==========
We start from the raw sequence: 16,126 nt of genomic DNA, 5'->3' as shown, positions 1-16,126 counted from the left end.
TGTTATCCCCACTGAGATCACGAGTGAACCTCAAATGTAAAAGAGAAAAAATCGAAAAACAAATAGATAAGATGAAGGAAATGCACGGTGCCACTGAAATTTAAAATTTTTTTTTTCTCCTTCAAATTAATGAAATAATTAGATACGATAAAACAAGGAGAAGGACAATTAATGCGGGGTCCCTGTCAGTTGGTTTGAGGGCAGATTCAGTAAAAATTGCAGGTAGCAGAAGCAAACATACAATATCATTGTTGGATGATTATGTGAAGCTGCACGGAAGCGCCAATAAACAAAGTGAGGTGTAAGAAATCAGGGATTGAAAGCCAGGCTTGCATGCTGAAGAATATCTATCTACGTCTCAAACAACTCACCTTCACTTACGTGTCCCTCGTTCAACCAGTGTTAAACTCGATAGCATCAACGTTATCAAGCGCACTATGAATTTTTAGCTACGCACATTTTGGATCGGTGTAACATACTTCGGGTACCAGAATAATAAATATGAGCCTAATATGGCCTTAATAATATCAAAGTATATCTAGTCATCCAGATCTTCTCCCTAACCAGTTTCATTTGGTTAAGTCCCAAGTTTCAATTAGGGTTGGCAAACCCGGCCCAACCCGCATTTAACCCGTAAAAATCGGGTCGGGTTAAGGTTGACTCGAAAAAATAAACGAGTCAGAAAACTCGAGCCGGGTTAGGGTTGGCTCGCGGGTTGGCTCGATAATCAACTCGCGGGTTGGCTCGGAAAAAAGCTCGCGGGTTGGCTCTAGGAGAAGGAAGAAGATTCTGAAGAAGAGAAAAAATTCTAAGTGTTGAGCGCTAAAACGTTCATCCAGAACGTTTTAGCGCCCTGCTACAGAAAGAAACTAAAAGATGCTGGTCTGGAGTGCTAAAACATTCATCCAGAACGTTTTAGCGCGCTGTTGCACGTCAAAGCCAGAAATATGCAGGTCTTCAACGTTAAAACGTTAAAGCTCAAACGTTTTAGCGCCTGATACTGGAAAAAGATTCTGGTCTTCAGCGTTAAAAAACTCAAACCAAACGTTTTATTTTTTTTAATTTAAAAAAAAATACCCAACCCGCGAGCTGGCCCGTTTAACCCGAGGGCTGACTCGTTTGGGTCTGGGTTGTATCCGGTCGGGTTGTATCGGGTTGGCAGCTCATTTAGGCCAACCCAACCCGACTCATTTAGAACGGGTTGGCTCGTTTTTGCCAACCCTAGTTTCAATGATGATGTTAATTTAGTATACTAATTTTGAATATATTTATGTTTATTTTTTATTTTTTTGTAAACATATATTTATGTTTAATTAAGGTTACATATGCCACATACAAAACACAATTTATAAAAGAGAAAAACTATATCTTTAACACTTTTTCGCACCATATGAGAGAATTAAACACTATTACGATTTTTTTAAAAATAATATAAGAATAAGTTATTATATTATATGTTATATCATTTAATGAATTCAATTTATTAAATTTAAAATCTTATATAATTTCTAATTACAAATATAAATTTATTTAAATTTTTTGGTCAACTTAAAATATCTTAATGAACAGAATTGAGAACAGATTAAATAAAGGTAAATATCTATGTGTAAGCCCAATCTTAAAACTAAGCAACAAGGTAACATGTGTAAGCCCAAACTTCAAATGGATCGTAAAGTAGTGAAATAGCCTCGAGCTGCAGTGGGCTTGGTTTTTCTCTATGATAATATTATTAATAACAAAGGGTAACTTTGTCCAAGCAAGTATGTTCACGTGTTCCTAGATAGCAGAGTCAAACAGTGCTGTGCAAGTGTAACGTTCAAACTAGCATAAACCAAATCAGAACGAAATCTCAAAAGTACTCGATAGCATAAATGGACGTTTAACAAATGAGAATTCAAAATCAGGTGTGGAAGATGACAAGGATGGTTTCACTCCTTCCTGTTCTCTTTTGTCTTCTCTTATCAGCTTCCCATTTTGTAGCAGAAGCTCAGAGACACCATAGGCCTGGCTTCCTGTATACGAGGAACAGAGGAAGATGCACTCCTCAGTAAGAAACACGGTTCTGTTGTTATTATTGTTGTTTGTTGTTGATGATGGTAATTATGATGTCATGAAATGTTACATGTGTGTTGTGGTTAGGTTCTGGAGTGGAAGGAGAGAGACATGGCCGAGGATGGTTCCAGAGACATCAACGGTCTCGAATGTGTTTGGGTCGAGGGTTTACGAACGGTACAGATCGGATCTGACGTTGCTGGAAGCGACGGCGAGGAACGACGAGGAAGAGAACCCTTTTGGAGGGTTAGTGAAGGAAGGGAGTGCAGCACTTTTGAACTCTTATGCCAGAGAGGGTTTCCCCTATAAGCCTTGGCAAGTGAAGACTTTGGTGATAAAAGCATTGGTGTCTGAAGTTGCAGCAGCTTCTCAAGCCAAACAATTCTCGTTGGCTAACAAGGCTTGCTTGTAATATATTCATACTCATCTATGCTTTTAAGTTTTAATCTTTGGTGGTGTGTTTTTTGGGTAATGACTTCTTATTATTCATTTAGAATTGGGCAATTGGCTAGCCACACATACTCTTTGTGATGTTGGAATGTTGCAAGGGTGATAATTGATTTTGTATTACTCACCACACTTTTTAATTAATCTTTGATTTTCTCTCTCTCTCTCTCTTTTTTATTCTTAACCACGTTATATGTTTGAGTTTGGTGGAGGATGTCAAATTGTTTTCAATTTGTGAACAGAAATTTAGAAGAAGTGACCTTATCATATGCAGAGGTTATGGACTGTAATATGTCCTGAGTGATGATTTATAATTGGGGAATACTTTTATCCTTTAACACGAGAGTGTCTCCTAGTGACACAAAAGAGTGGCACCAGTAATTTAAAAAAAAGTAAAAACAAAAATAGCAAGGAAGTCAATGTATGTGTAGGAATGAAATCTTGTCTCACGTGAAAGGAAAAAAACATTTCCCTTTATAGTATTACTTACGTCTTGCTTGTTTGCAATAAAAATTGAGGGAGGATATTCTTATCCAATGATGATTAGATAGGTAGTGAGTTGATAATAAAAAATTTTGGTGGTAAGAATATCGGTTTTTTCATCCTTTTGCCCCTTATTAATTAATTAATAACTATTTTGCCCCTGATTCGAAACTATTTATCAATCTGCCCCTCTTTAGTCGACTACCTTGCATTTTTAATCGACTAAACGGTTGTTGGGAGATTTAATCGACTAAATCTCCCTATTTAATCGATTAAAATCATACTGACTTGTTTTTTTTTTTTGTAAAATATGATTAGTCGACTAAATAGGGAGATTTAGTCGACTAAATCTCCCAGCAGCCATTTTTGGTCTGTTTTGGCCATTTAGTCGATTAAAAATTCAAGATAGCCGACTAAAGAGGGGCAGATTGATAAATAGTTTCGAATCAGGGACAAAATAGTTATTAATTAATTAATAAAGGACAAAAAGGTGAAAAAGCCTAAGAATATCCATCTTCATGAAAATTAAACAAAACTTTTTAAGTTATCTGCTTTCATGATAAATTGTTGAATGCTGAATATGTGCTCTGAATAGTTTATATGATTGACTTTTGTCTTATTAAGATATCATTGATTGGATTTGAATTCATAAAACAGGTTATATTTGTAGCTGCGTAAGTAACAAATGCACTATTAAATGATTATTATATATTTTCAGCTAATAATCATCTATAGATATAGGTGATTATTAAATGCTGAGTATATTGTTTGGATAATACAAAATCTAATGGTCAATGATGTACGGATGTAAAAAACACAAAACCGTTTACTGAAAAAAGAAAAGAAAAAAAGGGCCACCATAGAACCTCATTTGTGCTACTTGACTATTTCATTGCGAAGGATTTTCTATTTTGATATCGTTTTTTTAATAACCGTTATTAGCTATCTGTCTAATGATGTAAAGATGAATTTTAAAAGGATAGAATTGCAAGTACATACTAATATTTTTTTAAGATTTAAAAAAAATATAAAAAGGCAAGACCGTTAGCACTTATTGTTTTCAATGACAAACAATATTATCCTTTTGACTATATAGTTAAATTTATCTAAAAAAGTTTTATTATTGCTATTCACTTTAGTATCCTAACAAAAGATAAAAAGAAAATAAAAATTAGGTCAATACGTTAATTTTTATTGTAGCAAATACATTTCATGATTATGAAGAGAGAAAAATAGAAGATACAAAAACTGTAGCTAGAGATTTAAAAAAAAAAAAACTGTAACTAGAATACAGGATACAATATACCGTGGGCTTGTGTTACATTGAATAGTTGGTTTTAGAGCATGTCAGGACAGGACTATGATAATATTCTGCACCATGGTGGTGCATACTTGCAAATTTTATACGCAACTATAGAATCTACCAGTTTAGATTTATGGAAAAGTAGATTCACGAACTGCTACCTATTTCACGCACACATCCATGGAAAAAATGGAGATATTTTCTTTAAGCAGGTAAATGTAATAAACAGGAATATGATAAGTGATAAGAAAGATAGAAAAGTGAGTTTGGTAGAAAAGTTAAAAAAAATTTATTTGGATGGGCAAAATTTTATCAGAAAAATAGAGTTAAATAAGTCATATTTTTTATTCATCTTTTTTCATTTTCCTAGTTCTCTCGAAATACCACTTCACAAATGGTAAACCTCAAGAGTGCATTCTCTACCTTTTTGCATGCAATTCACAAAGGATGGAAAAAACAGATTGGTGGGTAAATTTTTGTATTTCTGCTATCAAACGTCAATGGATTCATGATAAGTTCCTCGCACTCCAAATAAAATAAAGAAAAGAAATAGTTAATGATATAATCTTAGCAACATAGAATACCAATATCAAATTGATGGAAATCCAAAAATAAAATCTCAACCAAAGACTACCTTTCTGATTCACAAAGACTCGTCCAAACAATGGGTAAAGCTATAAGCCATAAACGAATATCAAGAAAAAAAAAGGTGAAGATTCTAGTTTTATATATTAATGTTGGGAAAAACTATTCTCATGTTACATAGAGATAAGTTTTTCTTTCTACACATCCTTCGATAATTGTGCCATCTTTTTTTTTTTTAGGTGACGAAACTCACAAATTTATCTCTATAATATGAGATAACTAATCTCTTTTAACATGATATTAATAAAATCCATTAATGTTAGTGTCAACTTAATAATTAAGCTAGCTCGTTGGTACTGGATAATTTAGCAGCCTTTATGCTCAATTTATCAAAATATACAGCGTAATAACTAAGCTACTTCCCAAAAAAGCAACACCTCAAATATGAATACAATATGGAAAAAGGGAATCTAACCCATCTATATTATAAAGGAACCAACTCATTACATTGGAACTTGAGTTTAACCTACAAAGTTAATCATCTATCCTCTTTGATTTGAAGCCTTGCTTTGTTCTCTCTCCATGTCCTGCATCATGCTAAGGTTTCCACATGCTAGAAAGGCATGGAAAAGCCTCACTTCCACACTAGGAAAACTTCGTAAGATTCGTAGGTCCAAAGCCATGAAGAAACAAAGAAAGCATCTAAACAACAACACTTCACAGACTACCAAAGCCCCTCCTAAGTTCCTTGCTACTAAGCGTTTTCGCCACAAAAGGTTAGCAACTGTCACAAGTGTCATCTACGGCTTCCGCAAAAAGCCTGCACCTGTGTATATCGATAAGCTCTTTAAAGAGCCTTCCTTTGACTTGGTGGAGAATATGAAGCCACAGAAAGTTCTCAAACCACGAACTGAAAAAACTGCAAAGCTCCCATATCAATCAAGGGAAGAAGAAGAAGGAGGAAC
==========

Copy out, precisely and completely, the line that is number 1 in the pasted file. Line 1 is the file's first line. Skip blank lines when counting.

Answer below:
We start from the raw sequence: 16,126 nt of genomic DNA, 5'->3' as shown, positions 1-16,126 counted from the left end.